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So Over You by Kate Meader

Posted in Advanced Reader Copy/ Chick Lit/ Contemporary Romance/ Netgalley/ Reviews/ Sports 17th October 2017
So Over You by Kate MeaderSo Over You by Kate Meader
Series: Chicago Rebels #2
Published by Pocket Books on December 19th 2017
Pages: 400
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two-stars

Isobel Chase knows hockey. She played NCAA, won silver at the Games, and made it thirty-seven minutes into the new National Women’s Hockey League before an injury sidelined her dreams. Those who can’t, coach, and a position as a skating consultant to her late father’s hockey franchise, the Chicago Rebels, seems like a perfect fit. Until she’s assigned her first job: the man who skated into her heart as a teen and relieved her of her pesky virginity. These days, left-winger Vadim Petrov is known as the Czar of Pleasure, a magnet for puck bunnies and the tabloids alike. But back then... let’s just say his inability to sink the puck left Isobel frustratingly scoreless.

Vadim has a first name that means “ruler,” and it doesn’t stop at his birth certificate. He dominates on the ice, the practice rink, and in the backseat of a limo. But a knee injury has produced a bad year, and bad years in the NHL don’t go unrewarded. His penance? To be traded to a troubled team where his personal coach is Isobel Chase, the woman who drove him wild years ago when they were hormonal teens. But apparently the feeling was not entirely mutual.

That Vadim might have failed to give Isobel the pleasure that was her right is intolerable, and he plans to make it up to her—one bone-melting orgasm at a time. After all, no player can perfect his game without a helluva lot of practice...

Hockey isn’t a game I follow at all, but the premise of Kate Meader’s series is easy enough to understand. Three estranged sisters—broken in their own way by a father who still wreaks destruction from beyond the grave—, a switch in management of a hockey team and the struggle to stay afloat with a change this momentous. For those who don’t understand the game, then the details or lack thereof are sparse enough that you can focus on the drama surrounding the couple and the management team in question.

‘So Over You’ is Isobel’s story and a Russian player who’s as ‘Russian’ as they come (that however, depends on your perspective), though it was for me sadly, more of a surprising miss than a hit as the first book. Quite a bit of the story made a mountain of a molehill of Isobel not getting an orgasm when Vadim took her virginity (or in a more cringeworthy way of putting it—‘making her a woman’) close to a decade ago and how Vadim obsessed increasingly over this salient point because he wanted to prove otherwise now.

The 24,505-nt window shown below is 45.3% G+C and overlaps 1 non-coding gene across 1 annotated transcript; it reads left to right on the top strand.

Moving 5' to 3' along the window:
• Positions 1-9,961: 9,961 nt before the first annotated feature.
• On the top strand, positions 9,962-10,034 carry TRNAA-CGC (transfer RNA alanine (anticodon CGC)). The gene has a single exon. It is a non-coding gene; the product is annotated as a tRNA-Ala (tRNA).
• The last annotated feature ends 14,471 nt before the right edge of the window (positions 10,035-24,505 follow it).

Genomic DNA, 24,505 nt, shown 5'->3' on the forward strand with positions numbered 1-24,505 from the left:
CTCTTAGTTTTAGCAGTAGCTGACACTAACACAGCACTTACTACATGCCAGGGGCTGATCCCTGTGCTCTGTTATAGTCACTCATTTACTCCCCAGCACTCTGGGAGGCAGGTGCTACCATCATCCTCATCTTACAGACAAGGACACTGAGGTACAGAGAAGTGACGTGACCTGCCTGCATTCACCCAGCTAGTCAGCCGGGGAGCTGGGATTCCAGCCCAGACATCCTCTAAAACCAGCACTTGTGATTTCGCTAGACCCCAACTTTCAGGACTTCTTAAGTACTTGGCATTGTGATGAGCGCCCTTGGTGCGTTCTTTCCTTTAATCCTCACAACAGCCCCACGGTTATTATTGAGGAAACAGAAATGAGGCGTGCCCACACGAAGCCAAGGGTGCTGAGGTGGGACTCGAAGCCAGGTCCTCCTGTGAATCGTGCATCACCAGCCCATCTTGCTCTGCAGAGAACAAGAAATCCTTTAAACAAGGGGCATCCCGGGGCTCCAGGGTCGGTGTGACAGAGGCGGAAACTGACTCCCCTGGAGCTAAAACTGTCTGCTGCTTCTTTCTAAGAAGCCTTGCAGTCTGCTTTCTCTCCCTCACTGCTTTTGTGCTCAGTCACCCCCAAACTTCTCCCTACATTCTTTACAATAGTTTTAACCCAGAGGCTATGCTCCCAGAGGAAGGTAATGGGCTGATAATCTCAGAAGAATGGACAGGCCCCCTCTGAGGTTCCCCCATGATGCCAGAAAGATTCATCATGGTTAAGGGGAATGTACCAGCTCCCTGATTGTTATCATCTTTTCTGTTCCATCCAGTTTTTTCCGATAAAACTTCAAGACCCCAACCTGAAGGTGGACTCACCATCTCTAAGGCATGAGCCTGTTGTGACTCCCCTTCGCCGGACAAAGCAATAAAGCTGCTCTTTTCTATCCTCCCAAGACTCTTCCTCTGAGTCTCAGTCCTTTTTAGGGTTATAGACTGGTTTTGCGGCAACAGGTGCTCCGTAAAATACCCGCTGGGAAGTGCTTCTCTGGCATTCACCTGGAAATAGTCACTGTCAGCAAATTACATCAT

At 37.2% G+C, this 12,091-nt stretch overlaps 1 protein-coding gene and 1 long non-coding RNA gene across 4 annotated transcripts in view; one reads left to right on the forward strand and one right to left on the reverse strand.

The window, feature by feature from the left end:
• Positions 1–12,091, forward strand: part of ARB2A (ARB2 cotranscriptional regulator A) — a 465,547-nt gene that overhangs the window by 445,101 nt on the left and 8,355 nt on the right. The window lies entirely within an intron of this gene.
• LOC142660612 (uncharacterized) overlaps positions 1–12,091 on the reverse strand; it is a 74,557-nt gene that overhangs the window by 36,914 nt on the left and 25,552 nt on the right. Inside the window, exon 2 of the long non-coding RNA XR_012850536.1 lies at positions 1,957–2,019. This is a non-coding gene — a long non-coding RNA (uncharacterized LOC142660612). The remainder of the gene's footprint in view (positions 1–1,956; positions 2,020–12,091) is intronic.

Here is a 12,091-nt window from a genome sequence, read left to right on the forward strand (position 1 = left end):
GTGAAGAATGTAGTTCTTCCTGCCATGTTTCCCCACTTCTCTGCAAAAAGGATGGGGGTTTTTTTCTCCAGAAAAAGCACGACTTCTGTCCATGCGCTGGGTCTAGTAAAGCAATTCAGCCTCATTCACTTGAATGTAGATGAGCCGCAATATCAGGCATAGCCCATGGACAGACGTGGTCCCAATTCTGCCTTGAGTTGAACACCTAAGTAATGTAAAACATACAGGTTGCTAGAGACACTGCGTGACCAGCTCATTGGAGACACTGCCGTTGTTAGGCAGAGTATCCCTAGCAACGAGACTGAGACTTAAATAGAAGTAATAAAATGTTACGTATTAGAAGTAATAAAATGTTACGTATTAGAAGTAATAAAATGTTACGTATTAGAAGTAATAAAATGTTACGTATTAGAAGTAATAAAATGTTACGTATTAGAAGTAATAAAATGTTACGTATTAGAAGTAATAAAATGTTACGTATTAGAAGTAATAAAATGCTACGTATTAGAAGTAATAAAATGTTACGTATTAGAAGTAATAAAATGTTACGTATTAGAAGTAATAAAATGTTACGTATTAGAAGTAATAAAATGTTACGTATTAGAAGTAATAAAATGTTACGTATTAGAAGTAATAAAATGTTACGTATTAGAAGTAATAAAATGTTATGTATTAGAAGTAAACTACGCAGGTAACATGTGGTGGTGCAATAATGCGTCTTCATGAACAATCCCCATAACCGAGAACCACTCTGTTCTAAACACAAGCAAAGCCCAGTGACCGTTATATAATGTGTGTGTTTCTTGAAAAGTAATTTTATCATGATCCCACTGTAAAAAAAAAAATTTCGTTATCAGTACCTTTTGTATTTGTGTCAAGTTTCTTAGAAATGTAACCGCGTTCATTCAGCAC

In this book, that’s not just a backstory; it’s in fact, like a niggling ghost of Christmas past that wouldn’t go away because both parties remembered it in different ways, not to mention the aftermath that was significant enough that this had become a point of contention with the both of them.

To be fair, the dour sex they had as teenagers wasn’t all that the story revolved around, though the little sub-plots in between did little to distract me from watching out for the next pairing (Cade! Dante!) in the sequel, which was a clear indicator of how difficult I found it to be invested in Isobel and Vadim. On the one hand, I could understand Isobel’s need to define herself apart from hockey, or simply as a WAG of yet another famous player in the league when her own career fell to pieces.

Yet it was hard to sympathise with that self-same selfish ambition that ran over people in the process; neither could I accept her interfering with Vadim’s relationship with his mother as she projected her own daddy-issues onto his markedly different parental situation. Vadim, on the other hand, apart from his awful heavy-handed ways, sometimes leaned towards becoming a caricature—broody, with speech patterns of a non-English speaker that’s either archaic or with mixed metaphors meant to be amusing somehow—or at least a character that seemed to conform to the stereotypes of how some parts of the world view Russians these days.

I’m just going to put this particular book down as an aberration in a series that I do like quite much. There’s still so much going for it: Meader’s writing, for one, but the tease for Cade and Dante is enough to keep me watching out for the next book that can’t come soon enough.

two-stars

Mend Your Heart by Tracey Alvarez

Posted in Chick Lit/ Contemporary Romance/ Reviews/ Sports 20th September 2017
Mend Your Heart by Tracey AlvarezMend Your Heart by Tracey Alvarez
Series: Bounty Bay #4
Published by Tracey Alvarez on September 15th 2017
Pages: 247
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five-stars